Mallinckrodt has agreed to acquire Ocera Therapeutics for up to $117 million, the companies said today, in a deal that would boost the buyer’s pipeline in treatments for orphan and other liver and kidney diseases.
The deal would add to Mallinckrodt’s pipeline Ocera’s Phase II hepatic encephalopathy candidate OCR-002 (ornithine phenylacetate), an ammonia scavenger that failed the Phase II STOP-HE trial earlier this year by missing its primary endpoint.
Ocera acknowledged on January 30 that OCR-002 yielded a statistically insignificant 17-hour reduction over placebo (47 vs. 64 hours) for time to improvement in hepatic encephalopathy symptoms in STOP-HE, which evaluated the safety and efficacy of intravenously administered OCR-002 in resolving neurocognitive symptoms of acute hepatic encephalopathy in hospitalized patients with elevated ammonia.
Investors responded with a stock selloff that sent Ocera shares plunging nearly 71%, to 60 cents a share from $2.05 a share the previous trading day of January 27.
However, Ocera added that the drug produced a significant reduction in circulating ammonia—and that patients at the higher doses of OCR-002 (15 and 20 grams) had faster clinical improvement and greater complete response rates compared to the patients on the lowest dose (10 grams) and those on placebo. The latter outcome, according to Ocera, suggested that some Phase II patients may have been underdosed.
“Mallinckrodt believes that trial design elements, in part, drove the primary outcome and, on acquisition, will invest to establish the optimal dosing regimen prior to initiating a Phase III program,” the companies said in a statement.
To that effect, Mallinckrodt said it will continue talks with the FDA toward confirming a regulatory pathway to approval, with expectations of launching an intravenous formulation of OCR-002 by 2022, and an oral formulation two years later. Ocera is assessing an oral tablet form of OCR-002 in a Phase IIa study in patients with cirrhosis as a chronic use option to maintain remission of hepatic encephalopathy. Results are expected to be published by the end of 2017.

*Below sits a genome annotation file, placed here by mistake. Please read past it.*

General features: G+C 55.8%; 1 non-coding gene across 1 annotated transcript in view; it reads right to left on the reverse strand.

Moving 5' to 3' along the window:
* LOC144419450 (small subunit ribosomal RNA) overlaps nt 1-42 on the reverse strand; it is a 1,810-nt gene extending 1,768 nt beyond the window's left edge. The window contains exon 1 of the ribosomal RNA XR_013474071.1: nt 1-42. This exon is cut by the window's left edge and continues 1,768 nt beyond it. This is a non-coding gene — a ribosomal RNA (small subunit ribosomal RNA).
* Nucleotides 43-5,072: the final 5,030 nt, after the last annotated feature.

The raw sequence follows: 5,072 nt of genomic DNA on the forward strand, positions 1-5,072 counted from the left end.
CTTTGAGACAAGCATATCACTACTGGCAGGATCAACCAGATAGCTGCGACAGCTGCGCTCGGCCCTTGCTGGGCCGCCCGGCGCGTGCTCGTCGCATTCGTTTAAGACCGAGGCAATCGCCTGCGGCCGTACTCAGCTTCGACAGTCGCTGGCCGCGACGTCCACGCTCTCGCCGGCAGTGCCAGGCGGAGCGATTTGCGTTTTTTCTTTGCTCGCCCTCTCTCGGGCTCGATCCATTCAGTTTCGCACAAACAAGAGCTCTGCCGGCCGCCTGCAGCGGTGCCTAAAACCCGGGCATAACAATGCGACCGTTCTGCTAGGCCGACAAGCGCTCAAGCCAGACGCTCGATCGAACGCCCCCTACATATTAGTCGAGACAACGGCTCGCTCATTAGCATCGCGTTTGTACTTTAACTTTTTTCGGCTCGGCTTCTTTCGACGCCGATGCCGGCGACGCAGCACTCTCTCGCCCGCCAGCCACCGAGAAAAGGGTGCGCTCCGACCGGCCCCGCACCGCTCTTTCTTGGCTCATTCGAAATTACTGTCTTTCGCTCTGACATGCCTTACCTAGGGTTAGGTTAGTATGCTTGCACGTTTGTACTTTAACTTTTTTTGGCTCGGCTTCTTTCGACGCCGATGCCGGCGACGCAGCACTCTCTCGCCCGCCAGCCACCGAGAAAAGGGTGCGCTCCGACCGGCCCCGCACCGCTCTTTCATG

OCR-002’s active ingredients are ornithine and phenylacetic acid. The drug is designed to work by rapidly eliminating ammonia in the bloodstream, excreting it through the kidneys—a more effective and less burdensome method of addressing hepatic encephalopathy than existing treatment options, Ocera says.
$5B to $7B Market Opportunity
As a result, Mallinckrodt and Ocera have estimated a U.S. potential market opportunity of $5 to $7 billion with $2 to $3 billion in acute treatment and $3 to $4 billion for recurrent incidents. Approximately 1.5 to 2 million patients are at risk of hepatic encephalopathy.
OCR-002 has won orphan drug designations from the FDA and European Medicines Agency, as well as the FDA’s Fast Track designation.
“We believe OCR-002 has the potential to help thousands of patients whose hepatic encephalopathy is insufficiently treated by current therapies,” stated Ocera president and CEO Linda S. Grais, M.D. “We're excited by the additional development capability and commercial reach that can be gained by becoming part of Mallinckrodt. With this focus, I'm confident this important treatment can be successfully brought to market.”
Mallinckrodt plans to commence a cash tender offer to purchase all outstanding shares of Ocera common stock for approximately $42 million ($1.52 per share)—plus one Contingent Value Right to receive one or more payments in cash of up to approximately $75 million ($2.58 per share), tied to achieving development and sales milestones.
Should the acquisition close in the fourth quarter as expected, subject to customary closing conditions, Mallinckrodt said its fourth quarter adjusted diluted earnings would shrink by $0.25 to $0.35 annually beginning in 2018.
Investors sent Ocera shares surging to $1.67 as of 9:22 a.m. in premarket trading, up 64% from yesterday’s closing share price of $1.02.
Ocera is Mallinckrodt’s second acquisition of a company in more than two months. In August, Mallinckrodt agreed to acquire neonatal and pediatric drug developer InfaCare Pharmaceutical for up to $425 million, including $80 million upfront.